Have you ever heard the words, “Congratulations, you’re a winner,” only to find out it was too good to be true? A couple of months ago, a company called to let me know that we had won one free month of their service. According to this company, our website would receive top ranking with all the major search engines for one month at no cost to us. The representative claimed that every time someone performed a google search or any other internet search using the words, “Bible study,” our website would appear on the first page of the results listing.
Well, I wasn’t buying it. “What’s the catch,” I asked, “What do you mean by free?” She answered, “You’ll receive our service at no charge for one month; and then at the end of the free month period, someone will call and ask if you’d like to keep our service. If you choose to keep it, then and only then will you be billed for our service.” To which I responded, “So, you’re telling me it’s absolutely free for one month.” “That’s correct,” she answered. At this point, I began thinking about how this could increase our Big Picture of the Bible book sales. I also thought about the fact that she did NOT ask for our credit card information. After pondering everything over in my mind, I finally said, “Listen, I’d better not end up with a bill for this month or any other month.” To which she responded, “You will not be billed. You’ve won one month’s worth of free service.” I finally said, “Okay, I’ll take my free month!”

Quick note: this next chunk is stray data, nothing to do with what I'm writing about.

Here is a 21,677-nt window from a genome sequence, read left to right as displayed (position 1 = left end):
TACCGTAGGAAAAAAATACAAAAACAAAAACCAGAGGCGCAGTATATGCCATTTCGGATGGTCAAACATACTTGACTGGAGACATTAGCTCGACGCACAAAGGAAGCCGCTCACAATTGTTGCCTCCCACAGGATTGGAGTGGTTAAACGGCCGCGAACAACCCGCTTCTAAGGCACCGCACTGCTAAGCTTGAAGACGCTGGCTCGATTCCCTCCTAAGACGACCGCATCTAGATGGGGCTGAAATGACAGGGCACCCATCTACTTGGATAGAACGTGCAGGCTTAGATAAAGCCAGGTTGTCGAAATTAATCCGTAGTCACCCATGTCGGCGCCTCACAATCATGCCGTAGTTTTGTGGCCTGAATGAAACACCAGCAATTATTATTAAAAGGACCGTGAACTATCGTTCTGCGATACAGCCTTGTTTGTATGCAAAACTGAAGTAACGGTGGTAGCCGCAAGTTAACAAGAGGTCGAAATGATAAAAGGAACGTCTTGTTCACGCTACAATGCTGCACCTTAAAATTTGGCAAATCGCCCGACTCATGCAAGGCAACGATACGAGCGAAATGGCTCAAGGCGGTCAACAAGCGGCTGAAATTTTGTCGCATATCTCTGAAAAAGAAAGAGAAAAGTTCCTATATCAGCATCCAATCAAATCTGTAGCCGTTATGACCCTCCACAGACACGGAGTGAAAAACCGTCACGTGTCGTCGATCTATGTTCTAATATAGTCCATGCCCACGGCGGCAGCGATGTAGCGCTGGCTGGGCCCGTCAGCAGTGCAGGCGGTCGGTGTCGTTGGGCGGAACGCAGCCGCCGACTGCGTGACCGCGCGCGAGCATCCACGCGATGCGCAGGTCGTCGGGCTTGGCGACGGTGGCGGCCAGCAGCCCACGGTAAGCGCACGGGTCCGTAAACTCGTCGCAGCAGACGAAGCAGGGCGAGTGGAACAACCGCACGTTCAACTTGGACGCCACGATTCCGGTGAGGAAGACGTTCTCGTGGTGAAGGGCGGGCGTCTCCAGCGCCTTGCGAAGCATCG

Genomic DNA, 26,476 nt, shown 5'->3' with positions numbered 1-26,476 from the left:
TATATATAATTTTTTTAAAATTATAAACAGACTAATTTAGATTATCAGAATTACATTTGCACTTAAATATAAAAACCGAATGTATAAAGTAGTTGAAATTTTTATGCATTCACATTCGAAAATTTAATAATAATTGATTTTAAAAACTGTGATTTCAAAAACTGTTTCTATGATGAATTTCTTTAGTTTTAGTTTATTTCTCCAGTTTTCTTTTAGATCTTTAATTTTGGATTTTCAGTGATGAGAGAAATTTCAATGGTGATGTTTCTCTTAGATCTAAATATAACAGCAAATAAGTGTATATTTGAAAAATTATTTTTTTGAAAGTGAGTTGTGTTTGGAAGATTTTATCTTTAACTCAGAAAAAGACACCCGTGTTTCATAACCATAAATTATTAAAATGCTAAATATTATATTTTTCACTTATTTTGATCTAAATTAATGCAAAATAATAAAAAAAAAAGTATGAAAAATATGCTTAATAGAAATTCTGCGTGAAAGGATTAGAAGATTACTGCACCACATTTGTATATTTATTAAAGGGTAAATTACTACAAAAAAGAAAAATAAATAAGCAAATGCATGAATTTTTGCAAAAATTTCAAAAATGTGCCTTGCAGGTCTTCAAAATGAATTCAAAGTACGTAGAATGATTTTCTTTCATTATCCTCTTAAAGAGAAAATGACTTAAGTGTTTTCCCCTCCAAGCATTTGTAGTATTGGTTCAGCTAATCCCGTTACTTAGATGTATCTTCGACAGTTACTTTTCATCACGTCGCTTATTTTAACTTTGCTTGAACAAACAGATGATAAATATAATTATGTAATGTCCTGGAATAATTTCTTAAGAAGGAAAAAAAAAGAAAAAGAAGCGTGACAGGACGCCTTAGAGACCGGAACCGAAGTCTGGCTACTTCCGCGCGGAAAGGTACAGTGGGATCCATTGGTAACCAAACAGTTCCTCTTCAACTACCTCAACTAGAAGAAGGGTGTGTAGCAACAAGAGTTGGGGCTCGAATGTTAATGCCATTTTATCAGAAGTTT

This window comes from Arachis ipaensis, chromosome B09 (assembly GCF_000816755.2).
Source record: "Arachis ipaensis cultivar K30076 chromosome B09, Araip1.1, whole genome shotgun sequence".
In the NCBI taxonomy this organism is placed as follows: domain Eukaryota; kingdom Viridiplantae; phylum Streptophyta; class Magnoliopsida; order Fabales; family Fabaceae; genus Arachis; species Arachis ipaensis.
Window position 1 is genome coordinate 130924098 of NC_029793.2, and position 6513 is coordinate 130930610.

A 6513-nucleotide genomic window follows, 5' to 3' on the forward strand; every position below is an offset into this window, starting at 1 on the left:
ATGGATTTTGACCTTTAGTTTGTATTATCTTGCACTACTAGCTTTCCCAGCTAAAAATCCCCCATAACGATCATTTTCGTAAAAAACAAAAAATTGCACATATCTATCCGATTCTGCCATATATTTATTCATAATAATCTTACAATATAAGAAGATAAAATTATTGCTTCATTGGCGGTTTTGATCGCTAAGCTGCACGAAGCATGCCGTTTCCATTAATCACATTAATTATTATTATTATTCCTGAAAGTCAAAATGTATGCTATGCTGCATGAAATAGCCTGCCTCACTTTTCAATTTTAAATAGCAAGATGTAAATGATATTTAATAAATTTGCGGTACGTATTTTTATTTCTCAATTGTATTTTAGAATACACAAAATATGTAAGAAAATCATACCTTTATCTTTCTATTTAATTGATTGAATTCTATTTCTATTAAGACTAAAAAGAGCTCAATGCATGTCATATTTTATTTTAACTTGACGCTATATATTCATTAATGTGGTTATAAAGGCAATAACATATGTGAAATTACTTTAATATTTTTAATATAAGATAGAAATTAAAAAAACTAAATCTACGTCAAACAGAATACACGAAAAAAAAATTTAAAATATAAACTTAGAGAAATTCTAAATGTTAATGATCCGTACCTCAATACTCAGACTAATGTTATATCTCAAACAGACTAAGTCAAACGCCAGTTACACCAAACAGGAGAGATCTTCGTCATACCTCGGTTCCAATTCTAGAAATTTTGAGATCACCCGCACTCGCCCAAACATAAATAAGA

The sales pitch was fast, it was furious, and it was anything but free. Believe it or not, the charges for this service appeared on my phone bill. Yes—That’s right. I said my phone bill. This company had contracted with my local phone company to bill their “so-called” customers for them. I promptly called the search engine optimization company and accused them of misrepresentation. They refused to remove the charges saying I was supposed to call them to cancel the service and not the other way around. So, I called my local phone company, explained everything to them, and they immediately reversed the charges.
What’s the moral to this story? It is this: When it’s too good to be true, beware! The Holy Spirit is trying to tell you something!! I’m reminded of Proverbs 15:22 which says, “Plans go wrong for lack of advice.” Perhaps I should have taken time to get advice from the Better Business Bureau—Or—Better yet, I should have taken time to pray and ask God for His advice. He would have surely reminded me of all the times I’ve actually echoed the words, “Nothing in this world is free.”
Lorna Daniels Nichols